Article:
TY - JOUR

T1 - Estimation of prediction error variances via Monte Carlo sampling methods using different formulations of the prediction error variance

AU - Hickey, J.M.

AU - Veerkamp, R.F.

AU - Calus, M.P.

AU - Mulder, H.A.

AU - Thompson, R.

PY - 2009/1/1

Y1 - 2009/1/1

N2 - Calculation of the exact prediction error variance covariance matrix is often computationally too demanding, which limits its application in REML algorithms, the calculation of accuracies of estimated breeding values and the control of variance of response to selection. Alternatively Monte Carlo sampling can be used to calculate approximations of the prediction error variance, which converge to the true values if enough samples are used. However, in practical situations the number of samples, which are computationally feasible, is limited. The objective of this study was to compare the convergence rate of different formulations of the prediction error variance calculated using Monte Carlo sampling. Four of these formulations were published, four were corresponding alternative versions, and two were derived as part of this study. The different formulations had different convergence rates and these were shown to depend on the number of samples and on the level of prediction error variance. Four formulations were competitive and these made use of information on either the variance of the estimated breeding value and on the variance of the true breeding value minus the estimated breeding value or on the covariance between the true and estimated breeding values.

AB - Calculation of the exact prediction error variance covariance matrix is often computationally too demanding, which limits its application in REML algorithms, the calculation of accuracies of estimated breeding values and the control of variance of response to selection. Alternatively Monte Carlo sampling can be used to calculate approximations of the prediction error variance, which converge to the true values if enough samples are used. However, in practical situations the number of samples, which are computationally feasible, is limited. The objective of this study was to compare the convergence rate of different formulations of the prediction error variance calculated using Monte Carlo sampling. Four of these formulations were published, four were corresponding alternative versions, and two were derived as part of this study. The different formulations had different convergence rates and these were shown to depend on the number of samples and on the level of prediction error variance. Four formulations were competitive and these made use of information on either the variance of the estimated breeding value and on the variance of the true breeding value minus the estimated breeding value or on the covariance between the true and estimated breeding values.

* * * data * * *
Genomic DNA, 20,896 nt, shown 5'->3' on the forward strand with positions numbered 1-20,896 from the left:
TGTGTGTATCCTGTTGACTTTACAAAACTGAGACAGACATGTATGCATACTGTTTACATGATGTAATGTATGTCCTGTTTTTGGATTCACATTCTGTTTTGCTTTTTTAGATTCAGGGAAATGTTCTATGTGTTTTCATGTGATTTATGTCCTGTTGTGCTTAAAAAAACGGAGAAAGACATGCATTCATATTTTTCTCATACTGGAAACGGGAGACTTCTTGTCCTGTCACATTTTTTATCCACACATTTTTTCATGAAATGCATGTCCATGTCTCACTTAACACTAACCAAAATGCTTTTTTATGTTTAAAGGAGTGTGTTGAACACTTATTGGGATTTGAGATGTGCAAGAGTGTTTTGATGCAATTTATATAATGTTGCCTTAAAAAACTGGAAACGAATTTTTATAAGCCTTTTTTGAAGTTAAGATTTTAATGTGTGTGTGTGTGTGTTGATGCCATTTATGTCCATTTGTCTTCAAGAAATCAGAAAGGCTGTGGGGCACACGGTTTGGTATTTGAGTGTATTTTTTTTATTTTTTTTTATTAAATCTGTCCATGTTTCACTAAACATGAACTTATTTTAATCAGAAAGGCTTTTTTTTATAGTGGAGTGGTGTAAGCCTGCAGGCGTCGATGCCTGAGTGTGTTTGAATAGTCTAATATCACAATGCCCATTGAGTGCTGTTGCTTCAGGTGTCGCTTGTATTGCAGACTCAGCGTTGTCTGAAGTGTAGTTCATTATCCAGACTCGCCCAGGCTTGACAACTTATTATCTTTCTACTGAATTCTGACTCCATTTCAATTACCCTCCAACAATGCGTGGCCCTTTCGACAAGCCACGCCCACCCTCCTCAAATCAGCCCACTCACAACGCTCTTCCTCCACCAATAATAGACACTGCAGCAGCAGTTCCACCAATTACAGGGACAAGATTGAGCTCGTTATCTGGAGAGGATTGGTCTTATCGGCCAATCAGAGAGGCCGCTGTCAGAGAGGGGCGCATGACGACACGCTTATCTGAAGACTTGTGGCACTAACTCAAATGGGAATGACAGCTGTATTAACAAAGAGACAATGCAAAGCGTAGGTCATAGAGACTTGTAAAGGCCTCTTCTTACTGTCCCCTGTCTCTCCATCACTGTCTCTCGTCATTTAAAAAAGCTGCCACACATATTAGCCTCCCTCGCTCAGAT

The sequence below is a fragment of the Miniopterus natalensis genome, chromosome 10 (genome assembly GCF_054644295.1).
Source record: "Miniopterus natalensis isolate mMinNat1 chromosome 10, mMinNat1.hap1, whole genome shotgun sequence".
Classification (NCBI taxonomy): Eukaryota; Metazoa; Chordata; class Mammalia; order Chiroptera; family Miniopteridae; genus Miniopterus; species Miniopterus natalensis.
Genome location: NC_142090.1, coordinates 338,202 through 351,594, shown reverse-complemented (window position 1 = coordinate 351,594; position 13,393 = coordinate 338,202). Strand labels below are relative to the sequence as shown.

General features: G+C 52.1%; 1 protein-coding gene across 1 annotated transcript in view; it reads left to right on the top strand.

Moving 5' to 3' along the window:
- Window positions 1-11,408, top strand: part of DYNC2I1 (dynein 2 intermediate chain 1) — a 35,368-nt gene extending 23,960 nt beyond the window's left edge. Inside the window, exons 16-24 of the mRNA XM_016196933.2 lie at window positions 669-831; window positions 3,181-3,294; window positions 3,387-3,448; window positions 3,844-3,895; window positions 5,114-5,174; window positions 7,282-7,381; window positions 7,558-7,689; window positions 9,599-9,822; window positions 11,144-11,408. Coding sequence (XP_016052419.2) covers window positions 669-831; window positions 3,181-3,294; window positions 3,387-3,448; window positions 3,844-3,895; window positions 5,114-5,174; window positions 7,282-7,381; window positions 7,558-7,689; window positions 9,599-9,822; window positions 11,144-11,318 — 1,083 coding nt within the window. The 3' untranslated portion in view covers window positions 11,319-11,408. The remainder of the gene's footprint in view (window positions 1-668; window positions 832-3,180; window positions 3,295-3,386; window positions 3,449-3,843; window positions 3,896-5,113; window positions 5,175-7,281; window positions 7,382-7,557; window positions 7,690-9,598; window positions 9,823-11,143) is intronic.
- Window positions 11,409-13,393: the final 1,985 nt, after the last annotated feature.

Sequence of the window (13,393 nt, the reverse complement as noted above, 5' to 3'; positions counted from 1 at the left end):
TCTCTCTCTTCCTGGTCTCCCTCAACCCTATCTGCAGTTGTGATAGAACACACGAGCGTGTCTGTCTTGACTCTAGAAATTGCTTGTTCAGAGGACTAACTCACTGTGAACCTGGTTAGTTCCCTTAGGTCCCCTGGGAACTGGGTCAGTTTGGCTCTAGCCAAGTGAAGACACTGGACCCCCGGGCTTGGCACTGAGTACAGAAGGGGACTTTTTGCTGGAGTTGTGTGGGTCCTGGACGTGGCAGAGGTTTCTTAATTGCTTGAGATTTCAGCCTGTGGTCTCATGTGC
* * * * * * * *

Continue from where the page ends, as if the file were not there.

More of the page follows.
UR - http://www.scopus.com/inward/record.url?partnerID=yv4JPVwI&eid=2-s2.0-77949834462&md5=5dfdde77c41c72cf17b5d17862832f5b

U2 - 10.1186/1297-9686-41-23

DO - 10.1186/1297-9686-41-23

M3 - Article

AN - SCOPUS:77949834462

VL - 41

JO - Genetics Selection Evolution

JF - Genetics Selection Evolution

SN - 0999-193X

IS - 1

M1 - 23

ER -